Editor's Note It saddens me to have to "Steve Harvey" this post. In my initial code, I had a bug that left out one team per season, and this was often the Timberwolves. Dr. Ryan Pepper noted in the comment section that I missed Kevin Love in 2011, so I was able to correct this quickly. However, this does change some of the award winners, and I'll be renaming it to the "Michael Cage MVP" award, as he was the first player to earn it twice, and back to back!


Nothing is more tragic than a star player without support. They're unlikely to get MVP consideration. Their lack of playoff success will be held against them, even though it's hard to compete in the playoffs without a good team. That's why I want to give an award to the best players with the least support in NBA history. I introduce to you the "Michael Cage MVP Award", for players that play great on teams lacking in support.

My criteria was:

  • At least 10.0 wins (basically, a star performance.)
  • The biggest gap in how many Wins Produced their teammates put up versus how many Wins Produced they put up.

Straightforward I hope. I named it after Michael Cage as he is the first back-to-back winner, and so far the only player to make the list with teammates putting up negative wins. Here are the other "winners."

Season Player Team Wins Support Wins
2015 Ed Davis Los Angeles Lakers 11.4 11.5
2014 Andre Drummond Detroit Pistons 18.1 13.4
2013 Nicolas Batum Portland Trail Blazers 10.3 21.9
2012 Chris Paul Los Angeles Clippers 14.8 23.8
2011 Kevin Love Minnesota Timberwolves 17.7 5.8
2010 Marcus Camby Los Angeles Clippers 10.5 13.3
2009 Marcus Camby Los Angeles Clippers 10.3 7.6
2008 David Lee New York Knicks 11.2 12.5
2007 Jason Kidd Brooklyn Nets 18.7 23.4
2006 Kevin Garnett Minnesota Timberwolves 20.8 23
2005 Josh Childress Atlanta Hawks 10.1 5.4
2004 Andrei Kirilenko Utah Jazz 17.1 20.5
2003 Ben Wallace Detroit Pistons 22.4 28.4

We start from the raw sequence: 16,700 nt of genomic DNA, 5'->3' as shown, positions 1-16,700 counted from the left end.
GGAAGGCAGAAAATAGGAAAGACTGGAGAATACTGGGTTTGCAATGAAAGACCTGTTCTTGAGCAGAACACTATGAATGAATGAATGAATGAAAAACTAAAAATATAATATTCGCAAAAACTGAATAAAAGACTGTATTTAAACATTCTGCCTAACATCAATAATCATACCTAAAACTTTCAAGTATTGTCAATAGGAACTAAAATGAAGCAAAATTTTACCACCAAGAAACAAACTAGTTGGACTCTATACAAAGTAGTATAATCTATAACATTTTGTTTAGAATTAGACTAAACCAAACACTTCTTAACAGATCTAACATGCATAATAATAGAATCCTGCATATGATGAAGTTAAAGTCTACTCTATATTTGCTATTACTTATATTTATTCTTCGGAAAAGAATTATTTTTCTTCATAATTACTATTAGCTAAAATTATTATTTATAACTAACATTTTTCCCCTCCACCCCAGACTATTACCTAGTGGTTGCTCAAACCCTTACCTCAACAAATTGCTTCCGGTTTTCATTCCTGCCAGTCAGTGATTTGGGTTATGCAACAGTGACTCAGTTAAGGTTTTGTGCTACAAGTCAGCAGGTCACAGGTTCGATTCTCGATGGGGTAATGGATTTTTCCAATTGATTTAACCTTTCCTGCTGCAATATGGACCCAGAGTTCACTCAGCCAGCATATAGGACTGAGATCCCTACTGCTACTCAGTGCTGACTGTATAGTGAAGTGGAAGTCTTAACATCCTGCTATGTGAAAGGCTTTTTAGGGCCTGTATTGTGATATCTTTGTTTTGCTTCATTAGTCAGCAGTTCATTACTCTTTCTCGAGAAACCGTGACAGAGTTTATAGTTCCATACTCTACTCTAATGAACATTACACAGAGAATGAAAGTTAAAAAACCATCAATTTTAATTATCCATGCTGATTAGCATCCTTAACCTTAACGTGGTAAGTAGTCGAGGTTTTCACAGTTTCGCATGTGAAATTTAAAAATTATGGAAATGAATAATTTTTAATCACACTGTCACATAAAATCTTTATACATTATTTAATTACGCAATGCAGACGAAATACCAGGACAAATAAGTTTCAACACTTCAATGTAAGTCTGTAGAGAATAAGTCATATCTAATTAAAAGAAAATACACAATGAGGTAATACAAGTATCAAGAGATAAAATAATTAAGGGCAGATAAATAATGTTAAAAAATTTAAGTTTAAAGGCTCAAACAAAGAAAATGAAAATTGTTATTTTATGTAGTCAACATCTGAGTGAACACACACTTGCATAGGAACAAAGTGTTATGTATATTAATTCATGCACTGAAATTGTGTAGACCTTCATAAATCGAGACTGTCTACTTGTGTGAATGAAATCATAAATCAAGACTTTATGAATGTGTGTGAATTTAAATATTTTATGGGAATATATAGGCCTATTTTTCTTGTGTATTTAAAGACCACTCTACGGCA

2002 Ben Wallace Detroit Pistons 23.4 22.9
2001 Fred Hoiberg Chicago Bulls 10.3 6.8
2000 Dikembe Mutombo Atlanta Hawks 19.9 6.7
1999 Jason Kidd Phoenix Suns 12 16.6
1998 Bo Outlaw Orlando Magic 17.1 21
1997 Ervin Johnson Denver Nuggets 12.6 11.8
1996 Dikembe Mutombo Denver Nuggets 14.7 19.5
1995 Dana Barros Philadelphia 76ers 15.1 12
1994 Clarence Weatherspoon Philadelphia 76ers 11.1 8.9
1993 Micheal Williams Minnesota Timberwolves 10.1 10.2
1992 Dennis Rodman Detroit Pistons 29.8 16.3
1991 Charles Barkley Philadelphia 76ers 19.4 21.5
1990 Muggsy Bogues New Orleans Pelicans 13.8 6.5
1989 Michael Jordan Chicago Bulls 26.5 18.9
1988 Michael Cage Los Angeles Clippers 14.3 -0.8
1987 Michael Cage Los Angeles Clippers 13.2 -2.6
1986 Alvin Robertson San Antonio Spurs 17.7 18.2
1985 Larry Smith Golden State Warriors 12.6 8.8
1984 T.R. Dunn Denver Nuggets 16.6 21.4
1983 Rickey Green Utah Jazz 12.5 17.1
1982 Adrian Dantley Utah Jazz 13 12.8
1981 Terry Tyler Detroit Pistons 11.8 12
1980 Micheal Ray Richardson New York Knicks 19.3 18.5
1979 Cedric Maxwell Boston Celtics 18.4 8.8
1978 John Lucas Houston Rockets 12.5 17.6

Some more fun notes:

  • The Clippers and Pistons own this award, both having players that make the list five times.
  • Ben Wallace, Dikembe Mutombo, Jason Kidd, Marcus Camby, and Michael Cage are all two-time award winners!
  • Jason Kidd and Dikembe Mutombo all make the list with two different squads.
  • Michael Cage, Ben Wallace, and Marcus Camby all have "back to back" wins.
  • Michael Jordan's 1989 was absurd. He lost a close MVP race to Magic Johnson, but was easily the best player in the NBA.
  • Michael Cage is the only player on this list that actually got negative support from his teammates!

That was fun! We'll keep you updated on this year's winner at the end of the season. I don't want to spoil it, but much like Steph Curry is running away with the MVP award race, Jimmy Butler is running away with this award race.

-Dre

The Suns pumped life into Talking Stick Resort Arena with a torrid second quarter, a third-quarter lead and a fourth-quarter threat.

      
 
 

The Suns pumped life into Talking Stick Resort Arena with a torrid second quarter, a third-quarter lead and a fourth-quarter threat.

      
 
 

Suns interim head coach Earl Watson's Spurs background prompted him to use their "pounding the rock" mantra in Phoenix.

      
 
 

Suns small forward T.J. Warren has a solution to work on his game once he goes out for three months for foot surgery.

      
 
 

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